LATE PLIOCENE VERTEBRATES FROM THE NEWPORT BAY AREA, ORANGE COUNTY, CALIFORNIA
by Jack D. Mount¹
In February of 1967, during the preparation of homesites on the east bluff of the upper part of Newport Bay, Orange County, California, a highly fossiliferous portion of late Pliocene sandy siltstone, referred to as the Fernando Formation (Yerkes and others, 1965), was exposed. During the next few months the author collected extensively from this exposure. The fauna, which contains over 200 species and varieties of larger invertebrates, is characterized by both northern and southern extralimital, shallow and deep water, and some extinct species of mollusks. During the process of sorting the fossils occasional marine vertebrate teeth were recovered. These were identified by Shelton Applegate, Associate Curator of Vertebrate Paleontology at the the Los Angeles County Museum of Natural History. In August of the same year further construction destroyed the original locality. It therefore seems desirable to record this small but interesting collection of vertebrate fossils.
Newport Bay is loated along the Pacific Coast of southern California in the western part of Orange
The Tertiary section which contains the Pliocene fauna being studied appears in the low foothills of the San Joaquin Hills and is exposed along the eastern shore of upper Newport Bay between State Highway 1 on the south and Palisades Road on the north.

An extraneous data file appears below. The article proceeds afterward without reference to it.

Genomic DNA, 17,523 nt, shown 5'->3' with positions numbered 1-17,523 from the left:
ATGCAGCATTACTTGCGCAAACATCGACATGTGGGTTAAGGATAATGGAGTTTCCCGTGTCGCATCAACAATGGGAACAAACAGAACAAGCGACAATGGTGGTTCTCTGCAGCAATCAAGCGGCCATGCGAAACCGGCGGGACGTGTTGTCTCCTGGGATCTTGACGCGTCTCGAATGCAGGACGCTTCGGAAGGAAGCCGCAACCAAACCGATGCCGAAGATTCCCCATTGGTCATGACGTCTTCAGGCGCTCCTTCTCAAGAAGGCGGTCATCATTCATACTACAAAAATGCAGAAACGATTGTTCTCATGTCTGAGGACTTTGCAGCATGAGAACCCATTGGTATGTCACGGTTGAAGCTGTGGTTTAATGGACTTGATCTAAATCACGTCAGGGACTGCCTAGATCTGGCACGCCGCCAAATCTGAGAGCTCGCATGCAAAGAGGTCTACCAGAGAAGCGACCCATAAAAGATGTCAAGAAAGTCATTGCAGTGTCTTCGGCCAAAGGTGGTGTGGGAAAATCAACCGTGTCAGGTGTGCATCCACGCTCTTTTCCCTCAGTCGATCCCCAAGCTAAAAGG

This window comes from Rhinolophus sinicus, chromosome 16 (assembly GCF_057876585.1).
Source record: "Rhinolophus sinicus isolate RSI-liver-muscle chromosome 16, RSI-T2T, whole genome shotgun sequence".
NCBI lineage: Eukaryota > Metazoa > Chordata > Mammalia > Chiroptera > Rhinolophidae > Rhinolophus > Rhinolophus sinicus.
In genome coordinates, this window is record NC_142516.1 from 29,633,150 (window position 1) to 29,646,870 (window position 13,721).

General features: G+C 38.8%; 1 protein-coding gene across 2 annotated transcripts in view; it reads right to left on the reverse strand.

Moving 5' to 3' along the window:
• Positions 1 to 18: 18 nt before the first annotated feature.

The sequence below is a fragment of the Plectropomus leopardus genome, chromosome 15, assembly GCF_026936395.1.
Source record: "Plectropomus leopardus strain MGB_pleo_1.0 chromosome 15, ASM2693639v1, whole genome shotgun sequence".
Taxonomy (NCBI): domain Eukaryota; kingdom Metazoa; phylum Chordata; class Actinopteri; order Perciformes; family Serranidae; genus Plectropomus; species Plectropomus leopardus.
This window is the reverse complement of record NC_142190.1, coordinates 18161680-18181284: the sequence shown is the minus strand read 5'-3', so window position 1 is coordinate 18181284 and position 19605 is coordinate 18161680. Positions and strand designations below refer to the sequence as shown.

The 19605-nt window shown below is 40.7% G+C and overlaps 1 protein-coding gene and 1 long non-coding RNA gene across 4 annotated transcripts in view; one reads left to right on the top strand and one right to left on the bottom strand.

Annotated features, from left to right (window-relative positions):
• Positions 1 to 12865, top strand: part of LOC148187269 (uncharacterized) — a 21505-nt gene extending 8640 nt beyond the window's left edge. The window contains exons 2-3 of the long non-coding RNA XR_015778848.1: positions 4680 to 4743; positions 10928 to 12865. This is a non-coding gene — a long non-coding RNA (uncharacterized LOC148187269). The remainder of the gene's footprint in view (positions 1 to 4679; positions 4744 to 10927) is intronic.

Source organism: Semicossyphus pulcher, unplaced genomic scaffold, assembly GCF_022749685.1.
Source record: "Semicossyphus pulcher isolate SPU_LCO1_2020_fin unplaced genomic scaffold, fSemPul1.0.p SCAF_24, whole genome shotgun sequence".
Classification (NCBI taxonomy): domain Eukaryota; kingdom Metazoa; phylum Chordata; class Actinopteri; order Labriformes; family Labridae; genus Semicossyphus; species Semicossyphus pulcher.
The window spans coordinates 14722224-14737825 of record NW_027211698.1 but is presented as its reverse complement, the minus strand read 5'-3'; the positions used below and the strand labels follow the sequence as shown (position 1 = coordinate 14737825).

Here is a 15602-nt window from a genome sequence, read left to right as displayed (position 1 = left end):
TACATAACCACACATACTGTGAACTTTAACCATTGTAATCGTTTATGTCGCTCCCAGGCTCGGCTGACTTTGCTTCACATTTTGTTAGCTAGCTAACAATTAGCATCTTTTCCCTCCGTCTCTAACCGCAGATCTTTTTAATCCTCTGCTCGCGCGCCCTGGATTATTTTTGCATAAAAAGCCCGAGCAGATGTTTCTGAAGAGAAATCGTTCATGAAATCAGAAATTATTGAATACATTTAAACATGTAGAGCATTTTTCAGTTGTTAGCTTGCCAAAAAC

The fossiliferous exposure is Los Angeles County Museum Invertebrate Paleontology locality number 471 and is located at Latitude 33° 38' 21" N.: Longitude 117° 53' 2" W. At the present time it is located under the residence at 2161 Vista Entrada, Newport Beach, California. The fossils were collected from a 6 foot thick lense of shelly, sandy conglomerate which occurs approximately 425 feet stratigraphically above the base of the formation.
From the collection of 73 teeth Applegate (personal communication, 1968) determined the following 8 forms:
He stated that these species are characteristic of a cold northern Pacific environment high in salinity.
Also collected but not identified were 8 teleost vertebrae, 5 otoliths, 1 marine mammal vertebra, and 6 bird bones.
Yerkes, R. F., McCulloh, T. H., Schoellhamer, J. E., and Vedder, J. G. 1965. Geology of the Los Angeles basin, California - an introduction: U. S. Geol. Survey Prof. Paper 420-A, p. A1-A57.
¹Department of Geology, California State College at Los Angeles, 90032.
Return to Paleontology Resources page
Return to first page of Jack's Home Place